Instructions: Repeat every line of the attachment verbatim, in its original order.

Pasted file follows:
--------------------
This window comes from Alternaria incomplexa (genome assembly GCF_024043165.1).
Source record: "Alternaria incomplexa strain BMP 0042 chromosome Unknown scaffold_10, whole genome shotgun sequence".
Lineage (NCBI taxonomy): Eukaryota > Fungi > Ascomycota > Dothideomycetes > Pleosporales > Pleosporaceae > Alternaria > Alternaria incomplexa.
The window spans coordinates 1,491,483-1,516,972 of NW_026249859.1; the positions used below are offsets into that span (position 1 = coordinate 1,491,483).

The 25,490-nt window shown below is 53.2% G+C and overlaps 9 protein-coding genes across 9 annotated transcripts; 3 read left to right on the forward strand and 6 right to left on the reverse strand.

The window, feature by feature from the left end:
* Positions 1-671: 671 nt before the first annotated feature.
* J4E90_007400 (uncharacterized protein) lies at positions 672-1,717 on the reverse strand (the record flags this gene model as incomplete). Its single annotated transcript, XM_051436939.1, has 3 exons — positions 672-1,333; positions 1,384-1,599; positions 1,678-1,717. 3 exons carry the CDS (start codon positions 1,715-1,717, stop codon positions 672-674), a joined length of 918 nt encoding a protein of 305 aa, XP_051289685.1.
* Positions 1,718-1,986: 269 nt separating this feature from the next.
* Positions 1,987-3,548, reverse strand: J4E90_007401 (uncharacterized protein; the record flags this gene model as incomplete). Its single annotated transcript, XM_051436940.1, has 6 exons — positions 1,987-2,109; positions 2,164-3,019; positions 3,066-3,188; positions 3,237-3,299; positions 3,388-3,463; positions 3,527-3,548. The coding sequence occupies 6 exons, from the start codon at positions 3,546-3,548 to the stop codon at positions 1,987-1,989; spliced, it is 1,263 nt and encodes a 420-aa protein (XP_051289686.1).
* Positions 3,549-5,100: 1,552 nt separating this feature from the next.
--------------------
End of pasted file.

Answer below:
This window comes from Alternaria incomplexa (genome assembly GCF_024043165.1).
Source record: "Alternaria incomplexa strain BMP 0042 chromosome Unknown scaffold_10, whole genome shotgun sequence".
Lineage (NCBI taxonomy): Eukaryota > Fungi > Ascomycota > Dothideomycetes > Pleosporales > Pleosporaceae > Alternaria > Alternaria incomplexa.
The window spans coordinates 1,491,483-1,516,972 of NW_026249859.1; the positions used below are offsets into that span (position 1 = coordinate 1,491,483).

The 25,490-nt window shown below is 53.2% G+C and overlaps 9 protein-coding genes across 9 annotated transcripts; 3 read left to right on the forward strand and 6 right to left on the reverse strand.

The window, feature by feature from the left end:
* Positions 1-671: 671 nt before the first annotated feature.
* J4E90_007400 (uncharacterized protein) lies at positions 672-1,717 on the reverse strand (the record flags this gene model as incomplete). Its single annotated transcript, XM_051436939.1, has 3 exons — positions 672-1,333; positions 1,384-1,599; positions 1,678-1,717. 3 exons carry the CDS (start codon positions 1,715-1,717, stop codon positions 672-674), a joined length of 918 nt encoding a protein of 305 aa, XP_051289685.1.
* Positions 1,718-1,986: 269 nt separating this feature from the next.
* Positions 1,987-3,548, reverse strand: J4E90_007401 (uncharacterized protein; the record flags this gene model as incomplete). Its single annotated transcript, XM_051436940.1, has 6 exons — positions 1,987-2,109; positions 2,164-3,019; positions 3,066-3,188; positions 3,237-3,299; positions 3,388-3,463; positions 3,527-3,548. The coding sequence occupies 6 exons, from the start codon at positions 3,546-3,548 to the stop codon at positions 1,987-1,989; spliced, it is 1,263 nt and encodes a 420-aa protein (XP_051289686.1).
* Positions 3,549-5,100: 1,552 nt separating this feature from the next.